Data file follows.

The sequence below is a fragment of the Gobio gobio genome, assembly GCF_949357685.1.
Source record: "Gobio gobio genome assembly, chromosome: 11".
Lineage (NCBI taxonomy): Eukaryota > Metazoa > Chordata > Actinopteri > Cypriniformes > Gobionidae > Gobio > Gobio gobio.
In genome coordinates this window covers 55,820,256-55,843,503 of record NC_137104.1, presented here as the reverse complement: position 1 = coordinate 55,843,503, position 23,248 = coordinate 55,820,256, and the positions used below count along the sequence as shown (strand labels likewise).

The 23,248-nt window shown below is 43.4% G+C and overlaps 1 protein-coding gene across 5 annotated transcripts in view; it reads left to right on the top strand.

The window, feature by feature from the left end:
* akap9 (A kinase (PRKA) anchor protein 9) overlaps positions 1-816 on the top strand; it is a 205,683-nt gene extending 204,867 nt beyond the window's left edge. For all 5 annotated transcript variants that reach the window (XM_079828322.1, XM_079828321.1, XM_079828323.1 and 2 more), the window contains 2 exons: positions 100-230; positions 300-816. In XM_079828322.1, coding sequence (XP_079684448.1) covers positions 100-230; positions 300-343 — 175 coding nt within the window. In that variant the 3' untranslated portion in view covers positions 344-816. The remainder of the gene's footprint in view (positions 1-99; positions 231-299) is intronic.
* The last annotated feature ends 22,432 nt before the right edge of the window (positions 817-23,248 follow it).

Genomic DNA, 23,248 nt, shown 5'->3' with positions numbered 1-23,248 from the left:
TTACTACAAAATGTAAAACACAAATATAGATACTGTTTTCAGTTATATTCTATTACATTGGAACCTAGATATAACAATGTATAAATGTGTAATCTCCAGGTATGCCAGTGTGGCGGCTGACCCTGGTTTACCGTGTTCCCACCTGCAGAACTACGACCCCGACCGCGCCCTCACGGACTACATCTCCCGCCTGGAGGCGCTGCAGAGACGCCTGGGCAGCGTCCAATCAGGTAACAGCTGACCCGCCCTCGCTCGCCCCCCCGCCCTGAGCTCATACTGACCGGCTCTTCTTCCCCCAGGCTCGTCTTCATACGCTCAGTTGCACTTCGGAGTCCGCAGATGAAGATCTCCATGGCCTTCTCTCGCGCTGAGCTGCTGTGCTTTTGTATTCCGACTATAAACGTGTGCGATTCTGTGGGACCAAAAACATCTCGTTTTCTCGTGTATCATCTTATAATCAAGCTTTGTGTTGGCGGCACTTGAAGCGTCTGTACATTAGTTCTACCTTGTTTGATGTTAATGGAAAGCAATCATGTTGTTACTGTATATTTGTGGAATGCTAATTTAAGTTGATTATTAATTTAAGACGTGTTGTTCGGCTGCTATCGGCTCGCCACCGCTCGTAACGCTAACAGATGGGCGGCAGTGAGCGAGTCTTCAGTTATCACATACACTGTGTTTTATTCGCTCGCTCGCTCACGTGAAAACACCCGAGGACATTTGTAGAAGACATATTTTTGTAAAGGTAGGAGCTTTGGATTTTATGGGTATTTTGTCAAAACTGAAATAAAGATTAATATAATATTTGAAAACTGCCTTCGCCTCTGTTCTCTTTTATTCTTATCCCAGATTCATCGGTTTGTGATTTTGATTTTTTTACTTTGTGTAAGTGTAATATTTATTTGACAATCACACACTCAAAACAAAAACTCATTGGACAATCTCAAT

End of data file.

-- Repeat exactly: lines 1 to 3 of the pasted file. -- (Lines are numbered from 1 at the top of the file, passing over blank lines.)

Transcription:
The sequence below is a fragment of the Gobio gobio genome, assembly GCF_949357685.1.
Source record: "Gobio gobio genome assembly, chromosome: 11".
Lineage (NCBI taxonomy): Eukaryota > Metazoa > Chordata > Actinopteri > Cypriniformes > Gobionidae > Gobio > Gobio gobio.